iJobs Job Widget
iJobs General

Recruitment Genius: Digital Designer

Negotiable: Recruitment Genius: This is an exciting opportunity for someone wi...

Recruitment Genius: Building Manager / Head Porter

£25000 - £28000 per annum: Recruitment Genius: This award winning Property Man...

Recruitment Genius: Medical Copywriter / Account Manager

Negotiable: Recruitment Genius: This is an exciting opportunity to join an awa...

Recruitment Genius: Transport Clerk / Debriefer

£16000 - £20000 per annum: Recruitment Genius: This leading temperature contro...

Day In a Page

Read Next
 

Daily catch-up: the Labour leadership election hasn’t yet got to grips with why the party lost

John Rentoul
Kennedy campaign for the Lib Dems earlier this year in Bearsden  

Charles Kennedy: A brilliant man whose talents were badly needed

Baroness Williams
Sepp Blatter resignation: The beginning of Fifa's long road to reform?

Does Blatter's departure mean Fifa will automatically clean up its act?

Don't bet on it, says Tom Peck
Charles Kennedy: The baby of the House who grew into a Lib Dem giant

The baby of the House who grew into a Lib Dem giant

Charles Kennedy was consistently a man of the centre-left, dedicated to social justice, but was also a champion of liberty and an opponent of the nanny-state, says Baroness Williams
Syria civil war: The harrowing testament of a five-year-old victim of this endless conflict

The harrowing testament of a five-year-old victim of Syria's endless civil war

Sahar Qanbar lost her mother and brother as civilians and government soldiers fought side by side after being surrounded by brutal Islamist fighters. Robert Fisk visited her
The future of songwriting: How streaming is changing everything we know about making music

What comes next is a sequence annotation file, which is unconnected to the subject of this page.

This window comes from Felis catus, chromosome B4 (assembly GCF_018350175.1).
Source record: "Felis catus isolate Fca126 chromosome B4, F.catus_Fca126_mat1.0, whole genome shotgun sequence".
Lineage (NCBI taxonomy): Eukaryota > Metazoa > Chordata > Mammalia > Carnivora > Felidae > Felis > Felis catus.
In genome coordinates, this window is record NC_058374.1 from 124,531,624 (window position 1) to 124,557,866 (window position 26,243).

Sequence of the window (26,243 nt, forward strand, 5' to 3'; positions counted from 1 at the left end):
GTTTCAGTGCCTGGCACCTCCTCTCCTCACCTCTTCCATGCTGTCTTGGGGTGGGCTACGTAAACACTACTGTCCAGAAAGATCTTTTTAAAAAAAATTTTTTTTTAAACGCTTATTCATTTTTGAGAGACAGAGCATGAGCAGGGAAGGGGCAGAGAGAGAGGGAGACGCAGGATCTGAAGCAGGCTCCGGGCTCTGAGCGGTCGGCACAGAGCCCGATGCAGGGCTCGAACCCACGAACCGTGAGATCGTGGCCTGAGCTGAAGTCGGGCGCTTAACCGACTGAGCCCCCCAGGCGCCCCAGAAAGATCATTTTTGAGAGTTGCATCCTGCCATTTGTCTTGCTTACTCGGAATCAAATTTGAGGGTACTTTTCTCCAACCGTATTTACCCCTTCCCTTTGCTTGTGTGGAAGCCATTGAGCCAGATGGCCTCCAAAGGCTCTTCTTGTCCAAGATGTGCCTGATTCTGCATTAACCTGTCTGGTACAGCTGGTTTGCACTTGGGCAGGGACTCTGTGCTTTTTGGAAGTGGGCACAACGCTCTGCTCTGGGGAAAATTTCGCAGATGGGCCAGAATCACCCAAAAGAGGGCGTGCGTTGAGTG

The future of songwriting

How streaming is changing everything we know about making music
William Shemin and Henry Johnson: Jewish and black soldiers receive World War I Medal of Honor amid claims of discrimination

Recognition at long last

Jewish and black soldiers who fought in WWI finally receive medals after claims of discrimination
Beating obesity: The new pacemaker which helps over-eaters

Beating obesity

The new pacemaker which helps over-eaters
9 best women's festival waterproofs

Ready for rain: 9 best women's festival waterproofs

These are the macs to keep your denim dry and your hair frizz-free(ish)
Cycling World Hour Record: Nervous Sir Bradley Wiggins ready for pain as he prepares to go distance

Wiggins worried

Nervous Sir Bradley ready for pain as he prepares to attempt cycling's World Hour Record
Liverpool close in on Milner signing

Liverpool close in on Milner signing

Reds baulk at Christian Benteke £32.5m release clause
On your feet! Spending at least two hours a day standing reduces the risk of heart attacks, cancer and diabetes, according to new research

On your feet!

Spending half the day standing 'reduces risk of heart attacks and cancer'
With scores of surgeries closing, what hope is there for the David Cameron's promise of 5,000 more GPs and a 24/7 NHS?

The big NHS question

Why are there so few new GPs when so many want to study medicine?
Big knickers are back: Thongs ain't what they used to be

Thongs ain't what they used to be

Big knickers are back
Thurston Moore interview

Thurston Moore interview

On living in London, Sonic Youth and musical memoirs
In full bloom

In full bloom

Floral print womenswear
From leading man to Elephant Man, Bradley Cooper is terrific

From leading man to Elephant Man

Bradley Cooper is terrific